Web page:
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Interferon consensus sequence binding protein-deficient mice display impaired resistance to intracellular infection due to a primary defect in interleukin 12 p40 induction.

Scharton-Kersten T, Contursi C, Masumi A, Sher A, Ozato K - J. Exp. Med. (1997)

Bottom Line: Analysis of cytokine synthesis in vitro and in vivo revealed a major deficiency in the expression of both interferon (IFN)-gamma and interleukin (IL)-12 p40 in the T. gondii exposed ICSBP-/- animals.This selective defect in IL-12 p40 production was observed regardless of whether the macrophages had been primed with IFN-gamma.Together these findings implicate ICSBP as a major transcription factor which directly or indirectly regulates IL-12 p40 gene activation and, as a consequence, IFN-gamma-dependent host resistance.

View Article: PubMed Central - PubMed

Affiliation: Immunobiology Section, Laboratory of Parasitic Diseases, National Institute of Allergy and Infectious Diseases, National Institutes of Health, Bethesda, Maryland 20892-2753, USA.

ABSTRACT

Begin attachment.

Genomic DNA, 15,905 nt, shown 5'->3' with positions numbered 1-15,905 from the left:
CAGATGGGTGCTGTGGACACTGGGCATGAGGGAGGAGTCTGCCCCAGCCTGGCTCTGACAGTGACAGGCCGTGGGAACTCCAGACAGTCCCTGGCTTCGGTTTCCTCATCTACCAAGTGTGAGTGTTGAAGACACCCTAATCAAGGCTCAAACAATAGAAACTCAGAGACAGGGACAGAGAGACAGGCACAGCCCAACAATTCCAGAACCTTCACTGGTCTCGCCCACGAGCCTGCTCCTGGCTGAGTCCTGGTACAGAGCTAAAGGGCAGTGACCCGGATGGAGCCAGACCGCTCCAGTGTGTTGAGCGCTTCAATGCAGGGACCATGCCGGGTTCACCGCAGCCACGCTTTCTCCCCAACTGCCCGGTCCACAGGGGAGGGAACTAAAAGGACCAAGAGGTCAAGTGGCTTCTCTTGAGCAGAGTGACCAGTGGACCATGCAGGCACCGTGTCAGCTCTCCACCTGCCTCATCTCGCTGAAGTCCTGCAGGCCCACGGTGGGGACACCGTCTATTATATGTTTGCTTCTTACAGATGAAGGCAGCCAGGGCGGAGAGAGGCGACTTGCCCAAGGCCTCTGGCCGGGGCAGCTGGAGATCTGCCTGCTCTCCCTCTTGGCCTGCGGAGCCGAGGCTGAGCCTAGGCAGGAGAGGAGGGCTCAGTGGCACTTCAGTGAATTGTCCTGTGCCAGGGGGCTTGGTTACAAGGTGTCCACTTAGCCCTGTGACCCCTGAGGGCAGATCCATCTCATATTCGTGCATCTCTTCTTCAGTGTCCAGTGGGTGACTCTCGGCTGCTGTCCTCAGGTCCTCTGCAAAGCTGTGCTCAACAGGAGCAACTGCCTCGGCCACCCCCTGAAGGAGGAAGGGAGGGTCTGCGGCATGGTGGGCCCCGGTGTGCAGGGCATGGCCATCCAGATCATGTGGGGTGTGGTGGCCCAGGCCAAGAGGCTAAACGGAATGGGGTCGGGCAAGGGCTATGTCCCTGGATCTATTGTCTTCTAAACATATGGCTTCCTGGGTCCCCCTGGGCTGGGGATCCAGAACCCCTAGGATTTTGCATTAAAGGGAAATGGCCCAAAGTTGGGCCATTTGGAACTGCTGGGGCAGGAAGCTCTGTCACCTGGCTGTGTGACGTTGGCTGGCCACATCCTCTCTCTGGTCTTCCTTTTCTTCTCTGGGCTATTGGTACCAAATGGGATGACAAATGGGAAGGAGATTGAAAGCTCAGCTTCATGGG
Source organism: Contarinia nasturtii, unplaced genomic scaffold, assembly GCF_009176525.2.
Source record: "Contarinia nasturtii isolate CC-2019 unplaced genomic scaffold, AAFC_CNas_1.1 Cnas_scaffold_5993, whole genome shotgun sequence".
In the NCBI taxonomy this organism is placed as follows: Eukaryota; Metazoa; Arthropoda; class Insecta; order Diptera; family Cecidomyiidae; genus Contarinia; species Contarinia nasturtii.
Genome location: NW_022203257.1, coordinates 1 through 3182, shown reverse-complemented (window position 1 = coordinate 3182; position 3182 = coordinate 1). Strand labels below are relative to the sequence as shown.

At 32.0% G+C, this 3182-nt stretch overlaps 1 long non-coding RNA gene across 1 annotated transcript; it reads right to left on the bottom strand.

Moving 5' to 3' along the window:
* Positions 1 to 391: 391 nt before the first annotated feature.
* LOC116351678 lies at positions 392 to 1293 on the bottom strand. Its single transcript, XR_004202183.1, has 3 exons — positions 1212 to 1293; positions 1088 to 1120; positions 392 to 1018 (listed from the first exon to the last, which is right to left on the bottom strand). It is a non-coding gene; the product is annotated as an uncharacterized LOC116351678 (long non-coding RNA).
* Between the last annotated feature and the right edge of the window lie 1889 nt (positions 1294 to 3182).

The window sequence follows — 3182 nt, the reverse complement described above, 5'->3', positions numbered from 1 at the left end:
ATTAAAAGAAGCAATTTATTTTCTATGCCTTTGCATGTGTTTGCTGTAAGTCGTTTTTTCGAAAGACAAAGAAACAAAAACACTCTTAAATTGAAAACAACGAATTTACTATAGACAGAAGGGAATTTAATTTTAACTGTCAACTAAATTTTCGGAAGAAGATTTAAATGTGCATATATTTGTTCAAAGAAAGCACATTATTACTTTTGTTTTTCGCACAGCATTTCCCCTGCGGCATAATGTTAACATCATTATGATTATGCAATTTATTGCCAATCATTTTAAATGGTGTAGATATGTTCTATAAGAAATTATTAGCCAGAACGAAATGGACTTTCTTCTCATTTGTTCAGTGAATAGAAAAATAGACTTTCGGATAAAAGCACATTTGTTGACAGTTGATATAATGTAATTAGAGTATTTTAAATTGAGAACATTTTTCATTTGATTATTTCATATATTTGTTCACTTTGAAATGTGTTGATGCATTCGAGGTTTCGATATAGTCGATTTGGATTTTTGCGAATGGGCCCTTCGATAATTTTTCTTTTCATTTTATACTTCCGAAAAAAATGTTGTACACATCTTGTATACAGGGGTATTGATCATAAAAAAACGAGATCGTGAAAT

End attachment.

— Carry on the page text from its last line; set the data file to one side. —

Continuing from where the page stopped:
Mice lacking the transcription factor interferon consensus sequence binding protein (ICSBP), a member of the interferon regulatory factor family of transcription proteins, were infected with the intracellular protozoan, Toxoplasma gondii. ICSBP-deficient mice exhibited unchecked parasite replication in vivo and rapidly succumbed within 14 d after inoculation with an avirulent Toxoplasma strain. In contrast, few intracellular parasites were observed in wild-type littermates and these animals survived for at least 60 d after infection. Analysis of cytokine synthesis in vitro and in vivo revealed a major deficiency in the expression of both interferon (IFN)-gamma and interleukin (IL)-12 p40 in the T. gondii exposed ICSBP-/- animals. In related experiments, macrophages from uninfected ICSBP-/- mice were shown to display a selective impairment in the mRNA expression of IL-12 p40 but not IL-1alpha, IL-1beta, IL-1Ra, IL-6, IL-10, or TNF-alpha in response to live parasites, parasite antigen, lipopolysaccharide, or Staphylococcus aureus. This selective defect in IL-12 p40 production was observed regardless of whether the macrophages had been primed with IFN-gamma. We hypothesize that the impaired synthesis of IL-12 p40 in ICSBP-/- animals is the primary lesion responsible for the loss in resistance to T. gondii because IFN-gamma-induced parasite killing was unimpaired in vitro and, more importantly, administration of exogenous IL-12 in vivo significantly prolonged survival of the infected mice. Together these findings implicate ICSBP as a major transcription factor which directly or indirectly regulates IL-12 p40 gene activation and, as a consequence, IFN-gamma-dependent host resistance.